Yes. The CSPP umbrella is much larger than some of our casual readers have been wont to think.

Re: Preschool teacher perkiness: BoyOne's preschool teacher had it to such a degree that I sometimes wondered whether she wasn't a parody of a preschool teacher. Need I say how evilly gratified I was when once the lad casually mentioned that "sometimes, Mrs. B. has a mad face"? :P

Rebekah said...

Marie, interesting that you set up "strict" in contrast to "Attachment." I'd say "strict" and "Attachment" are two sides of the same coin: attentive and concerned for the child's development and well-being. The kids who are really in bad shape are those whose parents don't pay any attention to them, whether of the touchy-feely or more traditional variety.

Megan said...

While I'm not sure I'm totally a CSPP yet, I sure do love it here. It is wonderful to read intelligent, insightful blogs from women who share my faith. And with whom I certainly share more in common with then most.

I would love to be an attachment parent, but I'm just not. I'm coming to grips with that and becoming more comfortable with my own parenting style, which has been learned through trial and error, lots and lots of error. But as I read once, if I was a perfect mom then my children wouldn't need God, and my job is to point them to Him.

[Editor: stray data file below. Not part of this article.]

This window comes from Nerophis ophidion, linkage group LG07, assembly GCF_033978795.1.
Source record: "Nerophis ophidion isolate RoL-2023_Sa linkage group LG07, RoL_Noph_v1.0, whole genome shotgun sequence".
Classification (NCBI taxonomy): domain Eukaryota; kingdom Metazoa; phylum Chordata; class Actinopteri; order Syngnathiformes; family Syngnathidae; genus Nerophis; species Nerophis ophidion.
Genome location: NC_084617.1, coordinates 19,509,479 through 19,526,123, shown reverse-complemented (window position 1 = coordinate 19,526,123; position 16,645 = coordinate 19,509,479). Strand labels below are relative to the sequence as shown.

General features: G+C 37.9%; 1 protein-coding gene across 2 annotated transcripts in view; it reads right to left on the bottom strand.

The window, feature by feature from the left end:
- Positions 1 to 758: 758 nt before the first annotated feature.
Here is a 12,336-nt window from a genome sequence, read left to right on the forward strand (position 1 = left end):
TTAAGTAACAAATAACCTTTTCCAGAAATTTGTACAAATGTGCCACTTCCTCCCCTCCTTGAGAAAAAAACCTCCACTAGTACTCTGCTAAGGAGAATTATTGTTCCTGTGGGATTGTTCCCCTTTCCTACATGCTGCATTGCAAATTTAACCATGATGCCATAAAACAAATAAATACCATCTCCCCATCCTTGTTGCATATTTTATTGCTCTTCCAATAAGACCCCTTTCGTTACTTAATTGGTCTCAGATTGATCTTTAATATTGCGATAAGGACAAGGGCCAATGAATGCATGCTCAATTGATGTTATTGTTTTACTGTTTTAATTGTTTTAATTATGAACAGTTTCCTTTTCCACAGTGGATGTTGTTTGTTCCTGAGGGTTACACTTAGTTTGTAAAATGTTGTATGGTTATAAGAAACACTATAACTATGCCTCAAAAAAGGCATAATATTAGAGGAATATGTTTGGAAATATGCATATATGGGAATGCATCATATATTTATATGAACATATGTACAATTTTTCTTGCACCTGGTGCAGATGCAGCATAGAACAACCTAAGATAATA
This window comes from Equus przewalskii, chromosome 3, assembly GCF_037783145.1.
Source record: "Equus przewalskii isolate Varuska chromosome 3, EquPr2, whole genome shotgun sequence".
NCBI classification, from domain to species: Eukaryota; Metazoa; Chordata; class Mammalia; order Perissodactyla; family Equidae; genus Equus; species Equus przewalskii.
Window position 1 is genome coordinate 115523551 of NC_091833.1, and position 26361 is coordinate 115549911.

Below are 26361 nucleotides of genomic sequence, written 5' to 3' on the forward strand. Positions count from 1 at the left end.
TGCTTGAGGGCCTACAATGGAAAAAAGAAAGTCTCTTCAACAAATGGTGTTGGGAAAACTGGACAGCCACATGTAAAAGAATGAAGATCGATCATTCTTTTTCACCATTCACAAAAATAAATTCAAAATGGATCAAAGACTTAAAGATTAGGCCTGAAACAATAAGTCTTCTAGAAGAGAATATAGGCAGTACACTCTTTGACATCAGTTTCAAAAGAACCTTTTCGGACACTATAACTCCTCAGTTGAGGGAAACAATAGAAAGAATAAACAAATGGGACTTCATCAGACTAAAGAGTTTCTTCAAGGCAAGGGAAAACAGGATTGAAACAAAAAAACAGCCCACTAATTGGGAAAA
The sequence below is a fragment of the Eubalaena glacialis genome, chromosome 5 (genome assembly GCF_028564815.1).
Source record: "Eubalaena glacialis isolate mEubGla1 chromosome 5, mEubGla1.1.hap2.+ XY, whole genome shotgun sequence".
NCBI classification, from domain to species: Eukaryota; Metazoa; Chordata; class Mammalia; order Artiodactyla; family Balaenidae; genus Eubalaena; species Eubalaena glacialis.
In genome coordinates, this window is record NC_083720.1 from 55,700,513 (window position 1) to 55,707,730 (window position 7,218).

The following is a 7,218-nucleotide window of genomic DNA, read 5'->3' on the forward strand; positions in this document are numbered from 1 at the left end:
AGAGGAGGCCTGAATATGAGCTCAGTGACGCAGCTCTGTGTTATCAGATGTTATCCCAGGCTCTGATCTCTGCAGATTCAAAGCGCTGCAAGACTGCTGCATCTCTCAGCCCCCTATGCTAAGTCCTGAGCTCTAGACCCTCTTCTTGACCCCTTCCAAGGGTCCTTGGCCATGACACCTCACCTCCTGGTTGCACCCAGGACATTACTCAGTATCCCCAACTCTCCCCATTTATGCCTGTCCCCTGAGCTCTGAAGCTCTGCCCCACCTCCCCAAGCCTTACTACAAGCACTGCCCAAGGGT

Women can be so catty sometimes, it is wonderful to see a place where women hold each other up and support each other through Christ's love and forgiveness. Thank you.

Cheryl said...

I love this post. Amen to all of it. Wish I had the power to make certain people read it.

Cheryl, who isn't a CSPP but likes to hang out here anyway and who is highly attached to three non-breastfed, disposable diapered, toilet-trained on their schedule, spanked when they needed it, homeschooled, immunized, raw milk drinkers who were brought up to sleep in their own beds but never rejected when they crawled into ours and never left to cry it out. In our house slings are something you wear when you have a broken arm, organic is overrated, but whole and locally produced foods are definitely preferred.

I love it when the stereotypers are flummoxed. Thanks for continuing to confound them, Rebekah. And for so eloquently pointing out that while there is only one right path to eternity, there are as many ways to navigate the family and parenting sea as there are parents and families!

Beth said...